5. Who were the Moors? • According to the Oxford English Dictionary, the Moors, as early as the Middle Ages and as late as the seventeenth century, were "commonly supposed to be black (negro) or very swarthy.” • FYI: Swarthy means dark-skinned. • The Moors inhabited Europe from 711 AD until Columbus set sail to the Indies in 1492. They were driven out by the Spaniards along with the Jewish during the Spanish Inquisition. Some went to Portugal (where they were enslaved if they remained there) and some went to Northern Africa or eastern Europe.

  6. Who were the Moors? • In Shakespeare's time, using the word “Moor” was equivalent to saying “African” today. It held the expectation that such a person would be dark-skinned. The word “negro” was not a negative or derogatory word at this time. • Moor originally meant "native of Mauretania," a country in North Africa, but its meaning had become generalized by the 17th century.

  7. Who were the Venetians? • Location makes for an interesting setting: • Bustling city port • Lots of wealthy merchants that want to spend their money on luxuries • Men’s fortunes were made and lost; lots of parties! • Easternmost European city, which lends itself to being a mix of ethnicities (Moors, Turks, and other Asian/North African/Eastern European groups) • Venetians were also seen as rather heretical. They were still Catholic while England was Anglican, and they allowed Jews to live in the city-state. (In ghettos.)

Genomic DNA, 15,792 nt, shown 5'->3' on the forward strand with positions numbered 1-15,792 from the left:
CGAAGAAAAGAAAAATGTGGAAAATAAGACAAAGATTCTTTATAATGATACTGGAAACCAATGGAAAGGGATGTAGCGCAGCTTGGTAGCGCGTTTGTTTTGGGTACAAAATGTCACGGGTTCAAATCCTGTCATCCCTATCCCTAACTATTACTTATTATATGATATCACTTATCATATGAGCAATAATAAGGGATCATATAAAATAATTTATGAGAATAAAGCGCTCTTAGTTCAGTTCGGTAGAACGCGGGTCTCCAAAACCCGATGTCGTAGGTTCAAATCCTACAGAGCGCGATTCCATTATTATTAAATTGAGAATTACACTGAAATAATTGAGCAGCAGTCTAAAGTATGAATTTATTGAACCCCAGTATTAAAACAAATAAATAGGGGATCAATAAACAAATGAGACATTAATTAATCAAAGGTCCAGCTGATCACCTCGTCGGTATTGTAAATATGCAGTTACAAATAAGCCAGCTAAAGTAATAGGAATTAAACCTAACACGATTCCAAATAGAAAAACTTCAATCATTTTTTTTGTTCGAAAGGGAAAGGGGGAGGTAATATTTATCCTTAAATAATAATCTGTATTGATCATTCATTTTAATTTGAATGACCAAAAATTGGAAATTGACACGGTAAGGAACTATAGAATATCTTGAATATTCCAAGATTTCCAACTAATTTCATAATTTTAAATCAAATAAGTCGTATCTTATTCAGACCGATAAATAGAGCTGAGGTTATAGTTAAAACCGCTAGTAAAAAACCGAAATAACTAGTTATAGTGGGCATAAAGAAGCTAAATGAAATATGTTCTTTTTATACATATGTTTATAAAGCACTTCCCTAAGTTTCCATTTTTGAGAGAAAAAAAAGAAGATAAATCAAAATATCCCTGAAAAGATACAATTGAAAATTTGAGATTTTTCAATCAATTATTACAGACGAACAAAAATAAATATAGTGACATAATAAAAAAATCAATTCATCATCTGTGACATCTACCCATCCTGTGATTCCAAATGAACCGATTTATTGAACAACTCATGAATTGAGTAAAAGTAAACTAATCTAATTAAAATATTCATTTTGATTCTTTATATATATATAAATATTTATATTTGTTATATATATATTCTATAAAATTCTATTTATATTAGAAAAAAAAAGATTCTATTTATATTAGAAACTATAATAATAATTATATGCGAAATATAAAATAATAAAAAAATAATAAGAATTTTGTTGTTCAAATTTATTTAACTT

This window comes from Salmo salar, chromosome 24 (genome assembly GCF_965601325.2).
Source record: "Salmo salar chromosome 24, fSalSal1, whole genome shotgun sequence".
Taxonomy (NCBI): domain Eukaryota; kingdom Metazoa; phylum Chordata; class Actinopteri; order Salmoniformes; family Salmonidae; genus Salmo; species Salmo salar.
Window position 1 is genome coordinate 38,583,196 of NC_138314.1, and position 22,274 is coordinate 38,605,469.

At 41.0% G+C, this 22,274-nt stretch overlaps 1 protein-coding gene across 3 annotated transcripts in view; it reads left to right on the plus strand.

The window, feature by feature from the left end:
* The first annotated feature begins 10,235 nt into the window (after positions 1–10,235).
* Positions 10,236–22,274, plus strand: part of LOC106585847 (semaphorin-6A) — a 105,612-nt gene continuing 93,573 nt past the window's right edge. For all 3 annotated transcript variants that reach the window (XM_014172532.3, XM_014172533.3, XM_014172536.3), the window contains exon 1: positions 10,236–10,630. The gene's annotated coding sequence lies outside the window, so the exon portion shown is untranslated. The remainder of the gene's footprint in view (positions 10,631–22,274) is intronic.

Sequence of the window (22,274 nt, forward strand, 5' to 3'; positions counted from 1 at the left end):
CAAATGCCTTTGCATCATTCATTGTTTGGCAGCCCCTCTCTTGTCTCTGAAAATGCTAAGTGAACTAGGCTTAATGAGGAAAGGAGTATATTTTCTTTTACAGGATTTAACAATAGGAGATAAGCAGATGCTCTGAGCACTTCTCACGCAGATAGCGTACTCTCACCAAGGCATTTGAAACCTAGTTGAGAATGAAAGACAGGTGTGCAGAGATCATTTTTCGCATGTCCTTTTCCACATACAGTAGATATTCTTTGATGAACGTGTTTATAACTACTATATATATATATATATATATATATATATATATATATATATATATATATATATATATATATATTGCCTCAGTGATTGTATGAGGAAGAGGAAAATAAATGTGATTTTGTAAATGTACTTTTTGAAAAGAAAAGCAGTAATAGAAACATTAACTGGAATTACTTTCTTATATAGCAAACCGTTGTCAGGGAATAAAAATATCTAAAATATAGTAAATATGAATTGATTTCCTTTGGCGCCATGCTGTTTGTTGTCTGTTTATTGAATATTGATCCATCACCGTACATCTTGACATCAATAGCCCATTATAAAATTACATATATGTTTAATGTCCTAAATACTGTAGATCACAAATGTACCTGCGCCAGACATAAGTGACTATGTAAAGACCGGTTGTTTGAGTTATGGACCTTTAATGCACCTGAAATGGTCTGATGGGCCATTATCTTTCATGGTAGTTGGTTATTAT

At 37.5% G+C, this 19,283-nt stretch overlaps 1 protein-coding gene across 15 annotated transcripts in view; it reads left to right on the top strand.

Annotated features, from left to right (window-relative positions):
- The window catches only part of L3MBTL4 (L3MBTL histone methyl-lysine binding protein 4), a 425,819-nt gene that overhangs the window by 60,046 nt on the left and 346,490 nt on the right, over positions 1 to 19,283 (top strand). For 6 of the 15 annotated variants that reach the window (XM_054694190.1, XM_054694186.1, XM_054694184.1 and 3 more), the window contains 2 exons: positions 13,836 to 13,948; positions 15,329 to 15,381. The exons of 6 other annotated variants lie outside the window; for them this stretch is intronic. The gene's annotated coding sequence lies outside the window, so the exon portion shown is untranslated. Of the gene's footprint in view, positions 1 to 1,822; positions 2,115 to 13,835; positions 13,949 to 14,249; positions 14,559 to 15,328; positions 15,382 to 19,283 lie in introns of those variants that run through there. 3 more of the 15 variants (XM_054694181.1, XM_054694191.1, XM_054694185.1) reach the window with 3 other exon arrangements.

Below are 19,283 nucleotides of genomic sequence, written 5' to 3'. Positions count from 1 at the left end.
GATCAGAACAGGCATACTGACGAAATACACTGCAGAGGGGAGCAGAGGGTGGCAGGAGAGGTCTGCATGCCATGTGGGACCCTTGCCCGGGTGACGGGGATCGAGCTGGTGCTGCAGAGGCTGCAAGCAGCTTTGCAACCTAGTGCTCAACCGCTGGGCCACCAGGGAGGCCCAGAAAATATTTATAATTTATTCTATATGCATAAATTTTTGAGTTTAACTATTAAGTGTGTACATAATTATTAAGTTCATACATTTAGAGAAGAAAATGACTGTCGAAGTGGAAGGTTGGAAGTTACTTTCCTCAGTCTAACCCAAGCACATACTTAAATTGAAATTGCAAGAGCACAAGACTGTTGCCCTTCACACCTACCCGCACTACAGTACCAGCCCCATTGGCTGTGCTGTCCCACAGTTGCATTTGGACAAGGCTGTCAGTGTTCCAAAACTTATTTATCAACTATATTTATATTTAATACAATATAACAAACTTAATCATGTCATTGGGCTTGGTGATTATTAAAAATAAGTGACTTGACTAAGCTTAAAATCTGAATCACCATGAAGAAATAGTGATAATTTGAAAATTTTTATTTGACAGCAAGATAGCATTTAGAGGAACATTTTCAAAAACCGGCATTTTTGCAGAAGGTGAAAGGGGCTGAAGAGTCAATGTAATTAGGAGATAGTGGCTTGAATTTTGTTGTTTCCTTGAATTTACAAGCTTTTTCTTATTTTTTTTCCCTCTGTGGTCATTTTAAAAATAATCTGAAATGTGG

8. Who were the Venetians? • The English of Shakespeare's day saw Venetians as wealthy, heretical, lavish, lawless, loose, diverse, and daring. • Think of it as how we think of Hollywood, but the people are wealthy from having (mostly) respectful trading prowess and intellect. • Such a colorful backdrop allowed Shakespeare and his contemporaries to magnify cultural issues in England and allow for interpretation.

  9. Gender Culture “Chain of Being” or “Natural Supremacy” was the commonly-held belief in the following hierarchy: 1) God was the head of all 2) Christ was the head of the church 3) Kings were the head of states 4) Fathers were the head of families 5) Women were secondary in all respects, subject to fathers, husbands, kin, and God.

  10. Gender Culture • Husbands were seen the supreme authorities in and outside the home. • Wives: seen as the “weaker sex” both physically and morally, were expected to be obedient, bear children, clean and cook, and relinquish legal rights upon marriage. • Virginity was considered of paramount importance; a husband’s honor depended on his wife’s faithfulness.